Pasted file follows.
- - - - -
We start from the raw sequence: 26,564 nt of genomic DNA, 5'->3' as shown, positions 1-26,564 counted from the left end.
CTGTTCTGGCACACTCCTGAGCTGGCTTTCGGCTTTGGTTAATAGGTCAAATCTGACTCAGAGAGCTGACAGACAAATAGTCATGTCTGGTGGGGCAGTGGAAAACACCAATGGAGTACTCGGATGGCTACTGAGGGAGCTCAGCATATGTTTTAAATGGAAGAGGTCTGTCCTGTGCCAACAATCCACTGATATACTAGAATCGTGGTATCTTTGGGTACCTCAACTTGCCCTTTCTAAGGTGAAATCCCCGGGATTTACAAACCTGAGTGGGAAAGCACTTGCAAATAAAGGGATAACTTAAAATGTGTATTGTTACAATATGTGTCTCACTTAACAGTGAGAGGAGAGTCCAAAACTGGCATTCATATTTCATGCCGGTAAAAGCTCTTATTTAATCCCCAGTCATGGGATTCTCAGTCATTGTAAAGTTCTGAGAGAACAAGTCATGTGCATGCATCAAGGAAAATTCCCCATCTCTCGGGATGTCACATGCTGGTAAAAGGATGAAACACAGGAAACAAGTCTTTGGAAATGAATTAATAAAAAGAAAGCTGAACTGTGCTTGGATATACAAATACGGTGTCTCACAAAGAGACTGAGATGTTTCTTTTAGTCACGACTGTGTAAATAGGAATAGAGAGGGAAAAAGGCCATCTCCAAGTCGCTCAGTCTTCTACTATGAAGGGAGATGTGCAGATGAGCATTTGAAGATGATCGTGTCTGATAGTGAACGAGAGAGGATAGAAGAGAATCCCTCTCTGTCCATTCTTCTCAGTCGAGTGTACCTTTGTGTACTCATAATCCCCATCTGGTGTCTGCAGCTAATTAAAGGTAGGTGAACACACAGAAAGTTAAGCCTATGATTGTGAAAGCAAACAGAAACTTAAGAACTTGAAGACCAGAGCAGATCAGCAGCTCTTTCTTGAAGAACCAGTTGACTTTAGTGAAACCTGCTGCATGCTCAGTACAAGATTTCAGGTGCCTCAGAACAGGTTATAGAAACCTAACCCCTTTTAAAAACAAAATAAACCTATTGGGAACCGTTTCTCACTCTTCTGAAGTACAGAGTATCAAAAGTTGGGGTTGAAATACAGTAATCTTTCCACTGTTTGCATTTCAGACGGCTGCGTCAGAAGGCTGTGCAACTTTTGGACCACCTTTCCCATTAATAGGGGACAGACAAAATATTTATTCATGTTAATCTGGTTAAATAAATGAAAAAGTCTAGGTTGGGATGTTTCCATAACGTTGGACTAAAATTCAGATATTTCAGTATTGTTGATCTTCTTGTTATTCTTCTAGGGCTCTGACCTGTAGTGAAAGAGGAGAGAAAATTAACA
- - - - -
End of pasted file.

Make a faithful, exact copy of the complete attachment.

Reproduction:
We start from the raw sequence: 26,564 nt of genomic DNA, 5'->3' as shown, positions 1-26,564 counted from the left end.
CTGTTCTGGCACACTCCTGAGCTGGCTTTCGGCTTTGGTTAATAGGTCAAATCTGACTCAGAGAGCTGACAGACAAATAGTCATGTCTGGTGGGGCAGTGGAAAACACCAATGGAGTACTCGGATGGCTACTGAGGGAGCTCAGCATATGTTTTAAATGGAAGAGGTCTGTCCTGTGCCAACAATCCACTGATATACTAGAATCGTGGTATCTTTGGGTACCTCAACTTGCCCTTTCTAAGGTGAAATCCCCGGGATTTACAAACCTGAGTGGGAAAGCACTTGCAAATAAAGGGATAACTTAAAATGTGTATTGTTACAATATGTGTCTCACTTAACAGTGAGAGGAGAGTCCAAAACTGGCATTCATATTTCATGCCGGTAAAAGCTCTTATTTAATCCCCAGTCATGGGATTCTCAGTCATTGTAAAGTTCTGAGAGAACAAGTCATGTGCATGCATCAAGGAAAATTCCCCATCTCTCGGGATGTCACATGCTGGTAAAAGGATGAAACACAGGAAACAAGTCTTTGGAAATGAATTAATAAAAAGAAAGCTGAACTGTGCTTGGATATACAAATACGGTGTCTCACAAAGAGACTGAGATGTTTCTTTTAGTCACGACTGTGTAAATAGGAATAGAGAGGGAAAAAGGCCATCTCCAAGTCGCTCAGTCTTCTACTATGAAGGGAGATGTGCAGATGAGCATTTGAAGATGATCGTGTCTGATAGTGAACGAGAGAGGATAGAAGAGAATCCCTCTCTGTCCATTCTTCTCAGTCGAGTGTACCTTTGTGTACTCATAATCCCCATCTGGTGTCTGCAGCTAATTAAAGGTAGGTGAACACACAGAAAGTTAAGCCTATGATTGTGAAAGCAAACAGAAACTTAAGAACTTGAAGACCAGAGCAGATCAGCAGCTCTTTCTTGAAGAACCAGTTGACTTTAGTGAAACCTGCTGCATGCTCAGTACAAGATTTCAGGTGCCTCAGAACAGGTTATAGAAACCTAACCCCTTTTAAAAACAAAATAAACCTATTGGGAACCGTTTCTCACTCTTCTGAAGTACAGAGTATCAAAAGTTGGGGTTGAAATACAGTAATCTTTCCACTGTTTGCATTTCAGACGGCTGCGTCAGAAGGCTGTGCAACTTTTGGACCACCTTTCCCATTAATAGGGGACAGACAAAATATTTATTCATGTTAATCTGGTTAAATAAATGAAAAAGTCTAGGTTGGGATGTTTCCATAACGTTGGACTAAAATTCAGATATTTCAGTATTGTTGATCTTCTTGTTATTCTTCTAGGGCTCTGACCTGTAGTGAAAGAGGAGAGAAAATTAACA